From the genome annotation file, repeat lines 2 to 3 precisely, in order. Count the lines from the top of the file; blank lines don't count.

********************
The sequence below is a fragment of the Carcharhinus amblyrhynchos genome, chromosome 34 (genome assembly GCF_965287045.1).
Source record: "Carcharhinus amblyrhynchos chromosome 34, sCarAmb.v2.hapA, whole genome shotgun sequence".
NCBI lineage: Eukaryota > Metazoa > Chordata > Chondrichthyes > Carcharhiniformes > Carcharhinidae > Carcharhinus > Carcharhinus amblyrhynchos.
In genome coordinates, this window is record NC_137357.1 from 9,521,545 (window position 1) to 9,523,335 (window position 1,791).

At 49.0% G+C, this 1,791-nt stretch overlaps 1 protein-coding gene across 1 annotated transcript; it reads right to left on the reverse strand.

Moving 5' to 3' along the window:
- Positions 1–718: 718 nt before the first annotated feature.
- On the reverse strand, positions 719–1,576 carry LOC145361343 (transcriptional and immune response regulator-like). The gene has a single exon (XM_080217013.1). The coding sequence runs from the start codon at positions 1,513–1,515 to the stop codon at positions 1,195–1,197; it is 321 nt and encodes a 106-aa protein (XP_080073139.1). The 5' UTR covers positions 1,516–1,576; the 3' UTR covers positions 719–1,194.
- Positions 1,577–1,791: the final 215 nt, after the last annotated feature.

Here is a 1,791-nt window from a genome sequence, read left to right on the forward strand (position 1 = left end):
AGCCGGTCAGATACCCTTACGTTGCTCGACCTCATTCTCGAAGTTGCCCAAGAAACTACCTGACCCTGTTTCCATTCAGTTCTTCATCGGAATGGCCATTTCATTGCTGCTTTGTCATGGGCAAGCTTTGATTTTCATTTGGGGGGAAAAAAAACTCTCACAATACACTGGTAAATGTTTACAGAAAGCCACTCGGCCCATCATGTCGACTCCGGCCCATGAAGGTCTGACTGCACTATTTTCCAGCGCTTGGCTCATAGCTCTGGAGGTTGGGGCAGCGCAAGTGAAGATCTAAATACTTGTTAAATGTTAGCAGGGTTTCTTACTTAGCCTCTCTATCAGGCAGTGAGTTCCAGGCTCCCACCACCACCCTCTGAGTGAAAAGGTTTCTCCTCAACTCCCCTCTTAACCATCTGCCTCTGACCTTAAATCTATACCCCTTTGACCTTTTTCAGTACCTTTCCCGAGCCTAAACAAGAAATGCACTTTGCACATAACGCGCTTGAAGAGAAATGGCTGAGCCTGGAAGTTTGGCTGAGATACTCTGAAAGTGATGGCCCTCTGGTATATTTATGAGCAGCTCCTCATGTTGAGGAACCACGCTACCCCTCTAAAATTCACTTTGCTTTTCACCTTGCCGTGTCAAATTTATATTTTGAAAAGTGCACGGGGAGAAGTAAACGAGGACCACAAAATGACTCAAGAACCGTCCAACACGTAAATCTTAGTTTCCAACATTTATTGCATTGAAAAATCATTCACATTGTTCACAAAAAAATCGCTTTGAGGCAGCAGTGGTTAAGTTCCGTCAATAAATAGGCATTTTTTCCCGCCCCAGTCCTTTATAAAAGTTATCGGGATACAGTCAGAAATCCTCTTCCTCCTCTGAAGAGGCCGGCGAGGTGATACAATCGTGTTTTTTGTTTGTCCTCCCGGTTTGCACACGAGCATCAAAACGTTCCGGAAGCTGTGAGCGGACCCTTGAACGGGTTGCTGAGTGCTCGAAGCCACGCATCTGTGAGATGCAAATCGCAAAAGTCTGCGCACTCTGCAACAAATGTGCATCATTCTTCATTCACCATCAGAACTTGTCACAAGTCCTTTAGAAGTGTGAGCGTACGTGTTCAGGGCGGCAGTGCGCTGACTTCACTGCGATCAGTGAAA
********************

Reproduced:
Source record: "Carcharhinus amblyrhynchos chromosome 34, sCarAmb.v2.hapA, whole genome shotgun sequence".
NCBI lineage: Eukaryota > Metazoa > Chordata > Chondrichthyes > Carcharhiniformes > Carcharhinidae > Carcharhinus > Carcharhinus amblyrhynchos.